In addition, the company Base Metals, a member of the Vallex Group (owned by Russian-Armenian businessman Valeri Mejlumyan), and the NGO CAP Freedom of Conscience accuse Vallex of “hiding” behind the protection of VTB Bank, one of Russia’s leading banks and owned by Russian oligarch Andrey Leonidovich Kostin, who has been sanctioned by the EU for involvement in financing the Russian invasion of Ukraine. He has previously been sanctioned by the US (2018) and Canada (2019).
In these circumstances, the Lachin road has been misused by Vallex to carry out illicit trafficking of minerals and other resources from the territories of Azerbaijan, the area of deployment of the Russian peacekeeping contingent. In fact, of the 151 mineral deposits identified in these territories prior to the occupation, 52 sites were first exploited in the period between 1993 and 2020. Apart from being illegal, this activity causes serious damage to the environment, polluting the area and destroying the fragile ecosystem. This environmental damage consists, among other dramatic effects on the environment and the populations living there, of groundwater contamination, deforestation on a significant scale and pollution of the river whose course is the vital source of water for irrigation and to feed a reservoir that supplies water to the region.
In response to this serious damage to the ecosystem, a group of Azerbaijani eco-activists have been blockading the Lachin corridor for over a month in protest against the illegal development of the Kashen and Drombon mines, the exploitation rights to which were transferred to the British company Anglo Asian Mining (which operates gold, silver and copper mines) in July last year.
Armenia has interpreted the eco-protest as a destabilisation action, initiated by Azerbaijan. However, videos shared on social media confirm the unimpeded passage of different types of vehicles, including ambulances and humanitarian convoys. There is also no impediment to the delivery of goods.
The Vallex Group should work to prevent the enormous environmental damage that its lucrative activity is infringing in this area, as well as respecting the human rights of those who work and live there. This is perfectly possible, not only because its top executives, Valeriy Mellumyan and Artur Mkrtumyan, have the capacity and power to do so, but also because financially (between 1999 and 2017, the Vallex Group made a profit of $177.5 million from its precious metal mining in the Nagorno-Karabakh area).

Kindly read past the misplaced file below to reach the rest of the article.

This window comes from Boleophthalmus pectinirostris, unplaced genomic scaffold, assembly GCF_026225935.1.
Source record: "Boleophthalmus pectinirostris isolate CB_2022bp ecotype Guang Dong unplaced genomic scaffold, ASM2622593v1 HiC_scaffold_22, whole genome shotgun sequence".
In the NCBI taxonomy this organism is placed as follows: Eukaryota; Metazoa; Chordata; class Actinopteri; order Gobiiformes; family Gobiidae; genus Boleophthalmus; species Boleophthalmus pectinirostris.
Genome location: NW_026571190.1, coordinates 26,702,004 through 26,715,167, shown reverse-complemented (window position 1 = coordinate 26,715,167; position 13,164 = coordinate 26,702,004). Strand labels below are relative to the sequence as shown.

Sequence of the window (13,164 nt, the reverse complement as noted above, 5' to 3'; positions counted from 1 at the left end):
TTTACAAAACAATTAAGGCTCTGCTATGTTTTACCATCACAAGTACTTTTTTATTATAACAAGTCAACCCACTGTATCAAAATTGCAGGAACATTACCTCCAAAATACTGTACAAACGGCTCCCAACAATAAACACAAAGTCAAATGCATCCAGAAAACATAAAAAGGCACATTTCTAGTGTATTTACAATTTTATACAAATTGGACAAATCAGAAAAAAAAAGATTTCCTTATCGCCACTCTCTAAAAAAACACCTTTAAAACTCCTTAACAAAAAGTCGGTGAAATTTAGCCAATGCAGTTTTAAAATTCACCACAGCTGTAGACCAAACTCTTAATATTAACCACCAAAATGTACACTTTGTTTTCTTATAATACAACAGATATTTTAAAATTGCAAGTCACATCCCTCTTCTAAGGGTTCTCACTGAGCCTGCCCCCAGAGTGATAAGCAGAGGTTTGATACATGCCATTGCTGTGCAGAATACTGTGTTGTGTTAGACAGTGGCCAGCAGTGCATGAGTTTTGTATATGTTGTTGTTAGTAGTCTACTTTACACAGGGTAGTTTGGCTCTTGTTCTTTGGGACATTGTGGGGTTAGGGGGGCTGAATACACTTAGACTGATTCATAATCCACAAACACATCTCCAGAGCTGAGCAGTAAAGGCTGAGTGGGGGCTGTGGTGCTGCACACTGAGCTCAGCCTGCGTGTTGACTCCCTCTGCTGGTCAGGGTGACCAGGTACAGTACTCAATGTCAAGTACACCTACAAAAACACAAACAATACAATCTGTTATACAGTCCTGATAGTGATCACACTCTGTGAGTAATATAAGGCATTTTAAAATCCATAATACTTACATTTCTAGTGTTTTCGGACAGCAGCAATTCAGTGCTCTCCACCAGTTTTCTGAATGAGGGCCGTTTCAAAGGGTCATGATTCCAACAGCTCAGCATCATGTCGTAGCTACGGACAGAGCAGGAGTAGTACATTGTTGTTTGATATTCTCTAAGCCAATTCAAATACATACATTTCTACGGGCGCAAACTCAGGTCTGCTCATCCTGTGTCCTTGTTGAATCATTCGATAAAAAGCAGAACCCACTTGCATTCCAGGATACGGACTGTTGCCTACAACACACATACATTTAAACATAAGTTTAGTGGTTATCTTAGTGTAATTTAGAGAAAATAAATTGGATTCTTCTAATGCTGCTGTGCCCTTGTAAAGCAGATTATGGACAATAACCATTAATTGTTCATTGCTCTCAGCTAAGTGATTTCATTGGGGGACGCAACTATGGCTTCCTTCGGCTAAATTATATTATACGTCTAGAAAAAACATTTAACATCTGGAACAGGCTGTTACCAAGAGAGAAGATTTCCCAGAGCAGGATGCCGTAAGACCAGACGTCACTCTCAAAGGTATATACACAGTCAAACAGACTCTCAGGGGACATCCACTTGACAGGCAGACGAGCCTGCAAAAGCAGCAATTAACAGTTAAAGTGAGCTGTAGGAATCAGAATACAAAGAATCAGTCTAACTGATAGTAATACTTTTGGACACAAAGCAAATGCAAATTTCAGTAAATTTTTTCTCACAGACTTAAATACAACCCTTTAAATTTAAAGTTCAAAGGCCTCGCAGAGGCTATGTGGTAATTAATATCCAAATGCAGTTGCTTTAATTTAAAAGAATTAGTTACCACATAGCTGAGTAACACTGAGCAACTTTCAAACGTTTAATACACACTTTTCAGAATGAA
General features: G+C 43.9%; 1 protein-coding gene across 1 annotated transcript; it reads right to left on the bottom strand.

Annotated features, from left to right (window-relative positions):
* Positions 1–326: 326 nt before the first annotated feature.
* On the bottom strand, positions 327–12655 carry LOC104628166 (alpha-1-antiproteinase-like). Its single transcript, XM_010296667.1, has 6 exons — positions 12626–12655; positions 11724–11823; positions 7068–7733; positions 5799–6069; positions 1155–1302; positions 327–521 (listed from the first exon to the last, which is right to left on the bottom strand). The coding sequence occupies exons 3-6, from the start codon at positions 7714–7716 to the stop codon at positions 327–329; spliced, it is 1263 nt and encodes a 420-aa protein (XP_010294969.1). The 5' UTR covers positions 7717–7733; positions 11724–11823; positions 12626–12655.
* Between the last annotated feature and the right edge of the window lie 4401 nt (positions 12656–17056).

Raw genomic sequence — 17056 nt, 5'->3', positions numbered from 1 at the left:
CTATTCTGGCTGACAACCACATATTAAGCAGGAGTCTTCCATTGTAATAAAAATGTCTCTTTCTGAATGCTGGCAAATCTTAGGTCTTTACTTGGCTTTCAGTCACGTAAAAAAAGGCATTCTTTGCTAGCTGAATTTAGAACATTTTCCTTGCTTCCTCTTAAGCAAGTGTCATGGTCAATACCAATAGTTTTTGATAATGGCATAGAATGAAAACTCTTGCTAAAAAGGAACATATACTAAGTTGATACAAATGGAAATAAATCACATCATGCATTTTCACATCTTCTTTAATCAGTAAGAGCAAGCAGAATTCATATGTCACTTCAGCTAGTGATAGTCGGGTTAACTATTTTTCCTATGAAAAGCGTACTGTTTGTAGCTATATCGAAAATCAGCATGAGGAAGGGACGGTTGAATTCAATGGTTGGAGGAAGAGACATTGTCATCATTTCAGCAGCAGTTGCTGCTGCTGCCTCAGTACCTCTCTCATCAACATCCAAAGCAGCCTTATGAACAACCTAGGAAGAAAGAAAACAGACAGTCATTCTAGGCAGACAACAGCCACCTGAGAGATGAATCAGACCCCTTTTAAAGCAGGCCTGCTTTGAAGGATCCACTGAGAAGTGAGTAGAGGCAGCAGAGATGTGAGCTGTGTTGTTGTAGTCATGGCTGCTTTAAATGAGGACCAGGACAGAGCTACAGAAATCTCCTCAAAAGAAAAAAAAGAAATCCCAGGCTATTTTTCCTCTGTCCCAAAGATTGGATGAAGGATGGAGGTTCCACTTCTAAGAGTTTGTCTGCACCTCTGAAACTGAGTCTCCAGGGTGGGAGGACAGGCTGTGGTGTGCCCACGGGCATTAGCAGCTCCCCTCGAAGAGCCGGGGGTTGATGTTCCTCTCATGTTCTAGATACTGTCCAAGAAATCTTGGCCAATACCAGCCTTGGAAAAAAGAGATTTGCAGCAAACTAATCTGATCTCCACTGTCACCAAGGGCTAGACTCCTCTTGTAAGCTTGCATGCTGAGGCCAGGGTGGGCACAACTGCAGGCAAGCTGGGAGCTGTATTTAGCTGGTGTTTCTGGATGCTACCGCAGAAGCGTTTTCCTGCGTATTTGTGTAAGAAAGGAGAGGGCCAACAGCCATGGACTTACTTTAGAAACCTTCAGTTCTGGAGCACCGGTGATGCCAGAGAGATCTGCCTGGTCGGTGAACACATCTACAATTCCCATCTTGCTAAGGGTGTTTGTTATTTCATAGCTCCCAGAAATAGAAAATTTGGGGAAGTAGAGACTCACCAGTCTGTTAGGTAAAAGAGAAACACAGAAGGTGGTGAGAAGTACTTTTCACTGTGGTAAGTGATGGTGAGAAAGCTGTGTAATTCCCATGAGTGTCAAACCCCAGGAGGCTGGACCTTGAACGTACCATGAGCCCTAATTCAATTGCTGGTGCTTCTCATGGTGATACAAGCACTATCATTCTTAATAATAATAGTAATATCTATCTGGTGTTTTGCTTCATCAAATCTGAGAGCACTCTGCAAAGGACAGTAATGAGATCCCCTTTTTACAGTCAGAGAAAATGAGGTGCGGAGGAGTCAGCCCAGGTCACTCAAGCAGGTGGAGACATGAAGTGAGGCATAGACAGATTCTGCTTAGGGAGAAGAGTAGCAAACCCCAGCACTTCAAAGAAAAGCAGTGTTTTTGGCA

Industrial profits should be perfectly compatible with sustainable development, with care for the environment, and such actions that degrade environmental scenarios and undermine people’s dignity do not seem to be the right policy if we want to have sustainable development in all aspects, as well as to bring the Nagorno-Karabakh region to higher levels of social growth.
Therefore, it would be a great start if, in order to achieve a welfare state, the newly appointed State Minister of Artsakh (Nagorno-Karabakh), Ruben Vardanyan, just as he has received various awards for his performance as a businessman and has done philanthropic work supporting Museums, National Orchestras or carried out reconstruction of Churches, would take an interest in these issues of human rights and the environment that are bringing such tragic consequences to the area where he governs. Create ties of cooperation and understanding with the legitimate government of Azerbaijan, end the blockade of the region, work to restore environmental damage and its future consequences for generations to come.
Azerbaijan and Armenia can be united by the will of their people to develop and by the opportunity to seize the opportunities presented to them in terms of sustainability, in its various implications. This sustainability, embodied in the Sustainable Development Goals for 2030, can lead both countries (their starting situations are different but the potential for growth in both cases is clear), each in its own way, to achieve economic, environmental and social development, a development with all the respect for human rights and dignity that every person deserves in our “common home”.